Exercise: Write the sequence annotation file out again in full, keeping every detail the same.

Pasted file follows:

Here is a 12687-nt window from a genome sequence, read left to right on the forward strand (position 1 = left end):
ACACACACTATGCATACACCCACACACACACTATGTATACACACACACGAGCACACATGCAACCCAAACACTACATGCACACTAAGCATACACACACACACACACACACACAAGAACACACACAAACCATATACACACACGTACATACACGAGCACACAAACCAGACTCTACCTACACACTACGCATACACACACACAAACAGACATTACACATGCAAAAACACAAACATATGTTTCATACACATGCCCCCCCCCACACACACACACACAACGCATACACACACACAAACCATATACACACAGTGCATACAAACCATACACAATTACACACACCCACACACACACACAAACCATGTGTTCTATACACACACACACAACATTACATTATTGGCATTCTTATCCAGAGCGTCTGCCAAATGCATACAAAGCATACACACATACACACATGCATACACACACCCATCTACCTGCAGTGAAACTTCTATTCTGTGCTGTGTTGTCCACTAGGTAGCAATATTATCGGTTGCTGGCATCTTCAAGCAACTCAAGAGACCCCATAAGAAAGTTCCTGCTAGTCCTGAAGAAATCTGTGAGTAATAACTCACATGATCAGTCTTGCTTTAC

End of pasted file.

Here is a 12687-nt window from a genome sequence, read left to right on the forward strand (position 1 = left end):
ACACACACTATGCATACACCCACACACACACTATGTATACACACACACGAGCACACATGCAACCCAAACACTACATGCACACTAAGCATACACACACACACACACACACACAAGAACACACACAAACCATATACACACACGTACATACACGAGCACACAAACCAGACTCTACCTACACACTACGCATACACACACACAAACAGACATTACACATGCAAAAACACAAACATATGTTTCATACACATGCCCCCCCCCACACACACACACACAACGCATACACACACACAAACCATATACACACAGTGCATACAAACCATACACAATTACACACACCCACACACACACACAAACCATGTGTTCTATACACACACACACAACATTACATTATTGGCATTCTTATCCAGAGCGTCTGCCAAATGCATACAAAGCATACACACATACACACATGCATACACACACCCATCTACCTGCAGTGAAACTTCTATTCTGTGCTGTGTTGTCCACTAGGTAGCAATATTATCGGTTGCTGGCATCTTCAAGCAACTCAAGAGACCCCATAAGAAAGTTCCTGCTAGTCCTGAAGAAATCTGTGAGTAATAACTCACATGATCAGTCTTGCTTTAC